LBTT replaced Stamp Duty in Scotland in 2015 under powers devolved to the Scottish Parliament, becoming the first new tax to be introduced by the Scottish Parliament in over 300 years.
The is now overseen by the Scottish Tax Authority Revenue Scotland rather than HM Revenue and Customs making it the largest national tax to be administered by Holyrood.
The change has had a significant impact upon commercial property in Scotland, in particular in terms of tax liabilities attached to a commercial lease, and obtaining specialist advice from a qualified and experienced commercial lease solicitor is highly recommended due to the complexity of the new system.
LBTT is only chargeable on non-residential (commercial and agricultural) leases and residential leases are exempt. Leases of 6 or more residential properties (such as care homes or student accommodation) are however treated as non-residential leases properties and as a result are LBTT chargeable.
LBTT on rent is current charged at 1% of the net present value (NPV) of the lease rentals (+ VAT if appropriate) that exceed the current rate band of £150,000.
The 2016 budget also introduced a new rate of SDLT for high value leases with a new 2% band applied to properties with a total NPV exceeding £5,000,000 – although the amount of NPV between £150,000 and £5,000,000 is still taxed at 1%.
LBTT is calculated in a substantially different manner to Stamp Duty. The later was based on the rent for the first five years of the lease, with the highest rent in the first five years being used for year six onwards and with rent increases after year five exclude from calculations. With LBTT the NPV is based on the rent payable across the whole term of the lease and recalculated ever three years.
This can lead to increased liabilities, but also the possibility of refunds on payments in the event of rent decreases.
LBTT becomes payable on a lease transaction on the earliest of the below and in most cases must be submitted within 30 days.
the date on which first payment of rent is made;
the date on which the tenant takes entry to the property;
the last date of signing of the lease.
It is not possible to submit the return and pay the tax later, as was the case with Stamp Duty.
Following the initial LBTT return, further returns have to be submitted to Revenue Scotland:-
every three years;
when the lease is assigned;
when the lease terminates, expires or is forfeited.
Although returns have to be submitted more regularly under LBTT, the returns themselves and the rules governing them are simpler and require very little information relating to the lease.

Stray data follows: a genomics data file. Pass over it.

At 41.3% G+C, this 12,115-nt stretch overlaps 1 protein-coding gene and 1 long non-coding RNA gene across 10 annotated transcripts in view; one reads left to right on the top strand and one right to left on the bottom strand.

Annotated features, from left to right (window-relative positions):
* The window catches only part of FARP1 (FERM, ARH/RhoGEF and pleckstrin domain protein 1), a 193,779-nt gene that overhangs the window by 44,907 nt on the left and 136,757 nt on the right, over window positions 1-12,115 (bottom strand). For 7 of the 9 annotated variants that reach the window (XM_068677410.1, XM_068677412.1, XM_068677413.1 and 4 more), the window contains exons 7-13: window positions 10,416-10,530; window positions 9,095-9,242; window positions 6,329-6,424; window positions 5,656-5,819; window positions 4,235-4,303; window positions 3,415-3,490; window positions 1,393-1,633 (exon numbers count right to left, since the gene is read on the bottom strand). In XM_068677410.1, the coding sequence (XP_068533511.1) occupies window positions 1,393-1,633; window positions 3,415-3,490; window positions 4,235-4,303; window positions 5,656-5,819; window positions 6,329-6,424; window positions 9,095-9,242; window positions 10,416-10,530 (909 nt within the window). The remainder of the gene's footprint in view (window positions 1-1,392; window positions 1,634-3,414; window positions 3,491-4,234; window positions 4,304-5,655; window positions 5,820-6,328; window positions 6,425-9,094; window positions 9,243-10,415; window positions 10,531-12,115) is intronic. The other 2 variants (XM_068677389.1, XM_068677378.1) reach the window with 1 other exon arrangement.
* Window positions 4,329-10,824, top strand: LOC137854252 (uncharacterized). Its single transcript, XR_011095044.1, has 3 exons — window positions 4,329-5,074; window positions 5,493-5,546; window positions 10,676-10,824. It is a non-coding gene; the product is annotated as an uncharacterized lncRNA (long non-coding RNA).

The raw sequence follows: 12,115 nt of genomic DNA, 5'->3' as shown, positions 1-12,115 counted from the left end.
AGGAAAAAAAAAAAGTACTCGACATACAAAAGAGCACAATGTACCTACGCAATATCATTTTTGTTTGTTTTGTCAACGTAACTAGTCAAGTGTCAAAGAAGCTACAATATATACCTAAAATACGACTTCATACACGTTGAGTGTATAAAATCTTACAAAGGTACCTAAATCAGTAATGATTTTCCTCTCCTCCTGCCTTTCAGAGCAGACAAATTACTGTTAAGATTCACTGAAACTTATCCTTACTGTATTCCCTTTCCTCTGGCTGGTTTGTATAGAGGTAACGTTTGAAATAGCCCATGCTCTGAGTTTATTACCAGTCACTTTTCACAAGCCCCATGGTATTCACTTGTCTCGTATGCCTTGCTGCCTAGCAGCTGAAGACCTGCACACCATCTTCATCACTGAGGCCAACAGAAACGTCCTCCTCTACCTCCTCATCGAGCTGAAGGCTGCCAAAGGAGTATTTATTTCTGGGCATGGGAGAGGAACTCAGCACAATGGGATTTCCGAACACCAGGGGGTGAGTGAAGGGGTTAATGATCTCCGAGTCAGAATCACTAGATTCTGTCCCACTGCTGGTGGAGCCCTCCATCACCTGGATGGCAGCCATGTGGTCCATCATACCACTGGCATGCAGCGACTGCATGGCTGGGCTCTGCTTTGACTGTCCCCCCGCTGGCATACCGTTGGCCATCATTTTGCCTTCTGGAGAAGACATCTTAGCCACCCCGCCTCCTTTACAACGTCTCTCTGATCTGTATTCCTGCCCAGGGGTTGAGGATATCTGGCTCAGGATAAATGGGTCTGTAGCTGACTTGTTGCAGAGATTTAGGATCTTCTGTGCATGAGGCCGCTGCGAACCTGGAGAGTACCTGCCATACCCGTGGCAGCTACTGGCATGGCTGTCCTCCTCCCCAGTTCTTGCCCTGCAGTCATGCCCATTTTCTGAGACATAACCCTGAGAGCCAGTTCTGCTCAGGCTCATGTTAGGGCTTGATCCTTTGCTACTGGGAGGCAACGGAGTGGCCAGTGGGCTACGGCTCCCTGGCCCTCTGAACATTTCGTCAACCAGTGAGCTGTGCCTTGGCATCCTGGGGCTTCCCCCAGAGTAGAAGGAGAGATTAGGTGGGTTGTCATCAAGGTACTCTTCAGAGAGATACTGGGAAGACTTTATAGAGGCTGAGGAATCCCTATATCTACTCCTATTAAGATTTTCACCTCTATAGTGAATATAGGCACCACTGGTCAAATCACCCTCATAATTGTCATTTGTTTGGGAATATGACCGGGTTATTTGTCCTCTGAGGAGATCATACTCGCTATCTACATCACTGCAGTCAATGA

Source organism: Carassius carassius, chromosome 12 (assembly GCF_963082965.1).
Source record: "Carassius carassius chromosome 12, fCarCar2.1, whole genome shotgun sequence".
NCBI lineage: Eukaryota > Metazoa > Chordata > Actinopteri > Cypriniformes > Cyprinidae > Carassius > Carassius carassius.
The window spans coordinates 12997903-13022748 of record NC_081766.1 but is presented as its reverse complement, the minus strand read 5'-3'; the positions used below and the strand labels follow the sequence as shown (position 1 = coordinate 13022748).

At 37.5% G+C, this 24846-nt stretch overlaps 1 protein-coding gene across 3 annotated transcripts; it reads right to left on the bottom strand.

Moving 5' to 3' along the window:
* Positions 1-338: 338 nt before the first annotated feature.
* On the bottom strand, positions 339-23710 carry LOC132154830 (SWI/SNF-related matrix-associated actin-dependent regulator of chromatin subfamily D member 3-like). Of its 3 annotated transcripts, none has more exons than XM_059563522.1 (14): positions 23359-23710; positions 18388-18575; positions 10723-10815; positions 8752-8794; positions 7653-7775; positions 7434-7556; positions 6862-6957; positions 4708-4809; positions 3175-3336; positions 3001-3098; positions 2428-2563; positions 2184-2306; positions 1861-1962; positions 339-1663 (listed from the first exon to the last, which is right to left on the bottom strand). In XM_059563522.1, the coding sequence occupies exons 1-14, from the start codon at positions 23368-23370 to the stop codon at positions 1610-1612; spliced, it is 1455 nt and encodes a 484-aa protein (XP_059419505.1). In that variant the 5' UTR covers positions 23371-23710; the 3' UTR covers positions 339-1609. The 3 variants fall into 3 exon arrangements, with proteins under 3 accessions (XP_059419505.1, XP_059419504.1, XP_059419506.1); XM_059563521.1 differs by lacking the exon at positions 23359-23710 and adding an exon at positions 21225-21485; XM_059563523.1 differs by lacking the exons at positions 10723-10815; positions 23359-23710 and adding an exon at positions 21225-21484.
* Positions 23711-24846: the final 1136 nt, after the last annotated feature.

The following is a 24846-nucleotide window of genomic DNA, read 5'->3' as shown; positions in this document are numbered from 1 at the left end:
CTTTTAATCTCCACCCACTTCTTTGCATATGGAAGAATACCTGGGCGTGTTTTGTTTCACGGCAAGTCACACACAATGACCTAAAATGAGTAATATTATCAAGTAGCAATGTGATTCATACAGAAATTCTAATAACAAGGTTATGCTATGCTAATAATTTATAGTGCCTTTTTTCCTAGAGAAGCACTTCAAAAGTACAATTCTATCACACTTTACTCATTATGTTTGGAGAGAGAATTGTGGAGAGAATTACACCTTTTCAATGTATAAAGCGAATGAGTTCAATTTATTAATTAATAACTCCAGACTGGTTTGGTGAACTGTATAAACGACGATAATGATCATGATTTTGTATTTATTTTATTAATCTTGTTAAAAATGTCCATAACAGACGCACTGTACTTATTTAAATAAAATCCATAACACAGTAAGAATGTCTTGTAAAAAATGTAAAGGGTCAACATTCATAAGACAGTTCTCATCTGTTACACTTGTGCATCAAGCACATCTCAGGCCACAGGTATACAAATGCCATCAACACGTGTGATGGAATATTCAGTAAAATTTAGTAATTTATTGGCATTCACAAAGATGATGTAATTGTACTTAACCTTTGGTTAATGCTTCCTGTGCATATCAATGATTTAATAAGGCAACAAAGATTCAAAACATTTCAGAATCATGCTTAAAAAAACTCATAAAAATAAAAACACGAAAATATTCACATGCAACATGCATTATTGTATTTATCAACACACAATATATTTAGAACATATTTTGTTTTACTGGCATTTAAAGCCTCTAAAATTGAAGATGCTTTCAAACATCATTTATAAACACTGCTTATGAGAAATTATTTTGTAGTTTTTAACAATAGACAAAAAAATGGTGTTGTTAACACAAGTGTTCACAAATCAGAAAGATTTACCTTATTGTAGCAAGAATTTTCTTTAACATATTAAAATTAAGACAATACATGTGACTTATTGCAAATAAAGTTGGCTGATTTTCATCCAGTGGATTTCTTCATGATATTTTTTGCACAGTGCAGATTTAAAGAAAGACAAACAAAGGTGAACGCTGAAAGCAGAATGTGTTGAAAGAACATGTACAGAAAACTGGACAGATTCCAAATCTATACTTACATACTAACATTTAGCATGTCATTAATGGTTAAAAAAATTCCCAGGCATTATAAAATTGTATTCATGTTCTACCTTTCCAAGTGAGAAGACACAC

Unlike Stamp Duty variations such as increasing the term or the rent of a lease are not treated as the granting of a new lease and instead the variation on rents is accounted for in later returns.
Where a lease ends or is renounce the outgoing tenant has to complete an LBTT return and pay any additional LBTT to Revenue Scotland. The incoming tenant assumes responsibility for future three yearly returns in relation to the lease. It is likely that the incoming tenant will require the outgoing tenant to warrant that they have paid any outstanding LBTT and provide them details of previous LBTT returns and the NPV calculations in order to allow the incoming tenant to manage future returns.
The most complicated aspect of LBTT relates to the transitional arrangements for lease transactions which straddled the implementation date of April 1 2015.
If Missives were concluded before May 1 2012 and not varied or assigned the property in question continues to be liable for Stamp Duty
If Missives were concluded and leases signed before the implantation date properties are liable for Stamp Duty but LBTT may become payable if the lease is assigned or varied.
If Missives were concluded before the implementation date but a formal lease signed on or after it the property is liable for LBTT.
If Missives were concluded, entry taken or rent paid before the implementation date but a lease signed on or after it the property is potentially for SDLT and LBTT
If Missives were concluded and the lease signed after the implementation date the property is liable for LBTT.
The transitional rules relating to leases can be confusing and complex, making specialist advice from a commercial lease solicitor specialising in Scottish tax law essential.